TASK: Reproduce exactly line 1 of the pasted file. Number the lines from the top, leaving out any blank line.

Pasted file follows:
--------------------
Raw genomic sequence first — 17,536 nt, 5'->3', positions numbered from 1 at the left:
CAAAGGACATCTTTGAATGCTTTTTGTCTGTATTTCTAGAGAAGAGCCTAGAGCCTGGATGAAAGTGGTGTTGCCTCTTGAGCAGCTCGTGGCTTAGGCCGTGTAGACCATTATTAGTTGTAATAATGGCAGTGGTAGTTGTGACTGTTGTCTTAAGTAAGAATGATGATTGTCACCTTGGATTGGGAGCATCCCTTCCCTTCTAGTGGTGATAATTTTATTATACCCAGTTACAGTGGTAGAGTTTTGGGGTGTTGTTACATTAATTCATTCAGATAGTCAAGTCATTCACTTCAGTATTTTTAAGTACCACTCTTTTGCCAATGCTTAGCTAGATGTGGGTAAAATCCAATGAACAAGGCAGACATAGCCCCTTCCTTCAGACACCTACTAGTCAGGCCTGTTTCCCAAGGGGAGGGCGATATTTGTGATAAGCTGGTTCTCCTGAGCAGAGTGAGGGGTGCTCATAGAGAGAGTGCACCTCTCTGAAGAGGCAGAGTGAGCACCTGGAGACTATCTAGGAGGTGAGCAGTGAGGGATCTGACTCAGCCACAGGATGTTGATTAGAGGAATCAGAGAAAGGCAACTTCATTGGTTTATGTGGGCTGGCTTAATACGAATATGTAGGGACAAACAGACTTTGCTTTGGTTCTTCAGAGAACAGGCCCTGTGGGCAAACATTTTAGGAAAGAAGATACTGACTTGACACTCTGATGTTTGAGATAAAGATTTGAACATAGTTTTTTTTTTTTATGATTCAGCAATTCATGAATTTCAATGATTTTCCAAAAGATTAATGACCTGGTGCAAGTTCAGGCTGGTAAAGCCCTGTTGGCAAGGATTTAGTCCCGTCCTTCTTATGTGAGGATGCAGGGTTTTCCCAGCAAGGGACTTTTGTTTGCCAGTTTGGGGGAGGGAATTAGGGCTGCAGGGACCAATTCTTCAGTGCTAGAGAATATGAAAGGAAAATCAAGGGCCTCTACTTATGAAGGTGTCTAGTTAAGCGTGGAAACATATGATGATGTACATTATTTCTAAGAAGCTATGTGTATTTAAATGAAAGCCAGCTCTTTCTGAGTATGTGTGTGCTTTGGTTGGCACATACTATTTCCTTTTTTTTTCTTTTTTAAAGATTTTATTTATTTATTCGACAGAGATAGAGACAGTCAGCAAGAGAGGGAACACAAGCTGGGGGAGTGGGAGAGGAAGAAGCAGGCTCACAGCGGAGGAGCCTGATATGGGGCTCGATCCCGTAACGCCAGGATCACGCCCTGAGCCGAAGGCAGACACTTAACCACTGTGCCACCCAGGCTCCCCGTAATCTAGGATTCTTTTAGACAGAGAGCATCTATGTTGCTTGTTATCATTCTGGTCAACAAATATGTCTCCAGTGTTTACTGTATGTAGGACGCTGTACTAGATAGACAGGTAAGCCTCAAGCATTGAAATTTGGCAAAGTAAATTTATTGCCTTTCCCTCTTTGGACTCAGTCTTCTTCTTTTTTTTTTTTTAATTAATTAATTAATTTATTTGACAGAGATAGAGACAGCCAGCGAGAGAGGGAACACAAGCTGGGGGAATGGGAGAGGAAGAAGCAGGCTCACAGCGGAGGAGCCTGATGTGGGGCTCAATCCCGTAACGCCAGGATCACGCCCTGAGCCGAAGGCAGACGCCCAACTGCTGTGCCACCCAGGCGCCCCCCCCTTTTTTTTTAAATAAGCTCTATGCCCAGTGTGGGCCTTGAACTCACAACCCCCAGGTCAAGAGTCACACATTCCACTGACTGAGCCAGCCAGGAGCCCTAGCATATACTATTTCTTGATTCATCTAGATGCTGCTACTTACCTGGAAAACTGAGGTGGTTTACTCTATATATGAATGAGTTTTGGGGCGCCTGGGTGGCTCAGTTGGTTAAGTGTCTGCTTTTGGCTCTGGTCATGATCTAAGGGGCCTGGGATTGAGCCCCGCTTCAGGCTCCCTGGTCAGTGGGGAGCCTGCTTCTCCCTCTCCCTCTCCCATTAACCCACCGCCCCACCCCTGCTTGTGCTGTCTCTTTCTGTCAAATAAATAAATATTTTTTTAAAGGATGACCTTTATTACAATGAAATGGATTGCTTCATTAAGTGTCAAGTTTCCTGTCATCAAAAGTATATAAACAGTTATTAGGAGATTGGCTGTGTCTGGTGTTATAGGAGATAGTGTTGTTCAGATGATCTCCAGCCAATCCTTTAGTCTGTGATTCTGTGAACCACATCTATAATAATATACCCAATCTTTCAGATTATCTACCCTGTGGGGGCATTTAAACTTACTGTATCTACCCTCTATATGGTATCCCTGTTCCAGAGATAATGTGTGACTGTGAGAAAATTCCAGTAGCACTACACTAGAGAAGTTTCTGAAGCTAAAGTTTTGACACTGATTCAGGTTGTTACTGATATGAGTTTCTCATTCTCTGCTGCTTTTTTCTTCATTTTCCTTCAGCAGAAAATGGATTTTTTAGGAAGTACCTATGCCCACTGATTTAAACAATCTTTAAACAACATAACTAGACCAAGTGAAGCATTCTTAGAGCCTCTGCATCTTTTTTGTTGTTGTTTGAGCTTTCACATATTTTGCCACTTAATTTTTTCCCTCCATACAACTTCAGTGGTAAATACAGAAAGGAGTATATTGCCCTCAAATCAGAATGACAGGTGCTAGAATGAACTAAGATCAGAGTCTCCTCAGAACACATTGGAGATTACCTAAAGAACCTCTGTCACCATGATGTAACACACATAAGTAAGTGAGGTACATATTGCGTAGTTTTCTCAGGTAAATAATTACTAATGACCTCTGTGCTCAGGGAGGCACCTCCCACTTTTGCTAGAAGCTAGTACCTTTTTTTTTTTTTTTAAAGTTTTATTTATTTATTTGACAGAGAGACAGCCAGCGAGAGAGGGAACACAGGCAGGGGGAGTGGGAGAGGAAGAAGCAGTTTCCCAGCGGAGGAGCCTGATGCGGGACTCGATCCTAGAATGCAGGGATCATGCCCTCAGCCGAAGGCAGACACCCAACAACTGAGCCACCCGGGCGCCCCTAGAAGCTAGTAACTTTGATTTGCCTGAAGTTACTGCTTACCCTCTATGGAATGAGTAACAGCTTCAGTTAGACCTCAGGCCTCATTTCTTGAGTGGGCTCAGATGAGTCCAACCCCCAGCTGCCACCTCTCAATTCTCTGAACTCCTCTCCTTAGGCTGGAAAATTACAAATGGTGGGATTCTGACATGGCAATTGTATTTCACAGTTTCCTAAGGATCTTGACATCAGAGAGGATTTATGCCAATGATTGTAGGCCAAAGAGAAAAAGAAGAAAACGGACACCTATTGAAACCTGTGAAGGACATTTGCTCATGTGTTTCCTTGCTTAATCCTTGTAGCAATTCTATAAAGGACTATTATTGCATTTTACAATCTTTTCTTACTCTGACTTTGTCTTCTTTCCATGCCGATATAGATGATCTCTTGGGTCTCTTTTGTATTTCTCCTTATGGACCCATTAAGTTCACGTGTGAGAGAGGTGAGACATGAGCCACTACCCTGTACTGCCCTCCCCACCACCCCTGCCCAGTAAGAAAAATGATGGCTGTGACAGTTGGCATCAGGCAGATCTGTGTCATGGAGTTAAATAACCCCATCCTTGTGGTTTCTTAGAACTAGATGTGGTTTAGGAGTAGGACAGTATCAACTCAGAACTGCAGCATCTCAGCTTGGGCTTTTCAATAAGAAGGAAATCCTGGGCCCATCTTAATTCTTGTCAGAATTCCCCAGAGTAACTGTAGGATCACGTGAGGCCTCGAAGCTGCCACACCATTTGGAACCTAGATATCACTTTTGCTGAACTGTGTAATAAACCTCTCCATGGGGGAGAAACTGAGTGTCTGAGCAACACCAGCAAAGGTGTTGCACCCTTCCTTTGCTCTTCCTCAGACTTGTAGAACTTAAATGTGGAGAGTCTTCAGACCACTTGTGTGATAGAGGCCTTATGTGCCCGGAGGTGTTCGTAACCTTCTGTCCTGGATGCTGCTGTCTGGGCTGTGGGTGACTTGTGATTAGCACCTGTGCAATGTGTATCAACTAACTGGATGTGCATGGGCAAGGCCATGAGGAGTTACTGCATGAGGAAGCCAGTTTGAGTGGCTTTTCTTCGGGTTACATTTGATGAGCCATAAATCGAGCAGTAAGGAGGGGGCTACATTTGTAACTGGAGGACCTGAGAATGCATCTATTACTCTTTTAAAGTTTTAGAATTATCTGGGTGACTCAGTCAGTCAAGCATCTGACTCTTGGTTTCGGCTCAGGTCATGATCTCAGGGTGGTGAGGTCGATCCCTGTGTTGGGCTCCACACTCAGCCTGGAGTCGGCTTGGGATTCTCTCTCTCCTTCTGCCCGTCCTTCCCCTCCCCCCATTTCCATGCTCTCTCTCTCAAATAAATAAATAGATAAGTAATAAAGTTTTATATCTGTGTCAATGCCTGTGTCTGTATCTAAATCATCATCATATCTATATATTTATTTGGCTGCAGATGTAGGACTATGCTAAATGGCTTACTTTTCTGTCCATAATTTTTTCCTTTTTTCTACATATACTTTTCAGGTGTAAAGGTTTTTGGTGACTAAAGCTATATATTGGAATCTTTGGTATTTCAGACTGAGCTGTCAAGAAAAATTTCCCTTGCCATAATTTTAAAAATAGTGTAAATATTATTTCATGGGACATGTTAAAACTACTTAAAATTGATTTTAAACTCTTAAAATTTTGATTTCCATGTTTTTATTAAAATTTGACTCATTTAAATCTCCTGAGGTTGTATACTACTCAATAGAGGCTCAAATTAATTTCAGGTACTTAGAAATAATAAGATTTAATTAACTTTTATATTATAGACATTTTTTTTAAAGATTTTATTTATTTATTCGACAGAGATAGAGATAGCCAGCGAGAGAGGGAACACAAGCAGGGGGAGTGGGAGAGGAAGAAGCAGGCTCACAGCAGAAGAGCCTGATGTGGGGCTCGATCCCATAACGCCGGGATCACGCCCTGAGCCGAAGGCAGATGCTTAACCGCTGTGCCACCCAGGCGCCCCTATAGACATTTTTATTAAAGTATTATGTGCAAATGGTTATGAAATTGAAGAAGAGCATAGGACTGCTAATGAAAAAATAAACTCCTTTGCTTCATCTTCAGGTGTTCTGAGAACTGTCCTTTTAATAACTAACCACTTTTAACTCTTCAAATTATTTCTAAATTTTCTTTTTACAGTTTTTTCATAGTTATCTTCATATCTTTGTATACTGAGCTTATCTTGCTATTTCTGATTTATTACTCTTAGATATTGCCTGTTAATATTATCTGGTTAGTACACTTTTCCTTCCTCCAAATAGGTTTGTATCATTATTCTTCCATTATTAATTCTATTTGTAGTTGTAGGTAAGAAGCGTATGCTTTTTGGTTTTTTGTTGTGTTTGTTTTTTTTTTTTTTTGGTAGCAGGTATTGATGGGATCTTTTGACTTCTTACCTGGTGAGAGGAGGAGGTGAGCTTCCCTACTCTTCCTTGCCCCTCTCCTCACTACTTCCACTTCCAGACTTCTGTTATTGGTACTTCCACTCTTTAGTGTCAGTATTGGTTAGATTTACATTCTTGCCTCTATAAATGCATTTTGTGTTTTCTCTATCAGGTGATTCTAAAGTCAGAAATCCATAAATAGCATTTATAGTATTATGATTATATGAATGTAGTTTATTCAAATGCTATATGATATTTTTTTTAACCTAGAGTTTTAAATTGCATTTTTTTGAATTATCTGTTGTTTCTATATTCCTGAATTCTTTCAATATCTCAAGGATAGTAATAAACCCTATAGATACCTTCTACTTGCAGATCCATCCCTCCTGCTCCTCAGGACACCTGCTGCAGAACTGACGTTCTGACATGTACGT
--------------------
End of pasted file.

Raw genomic sequence first — 17,536 nt, 5'->3', positions numbered from 1 at the left: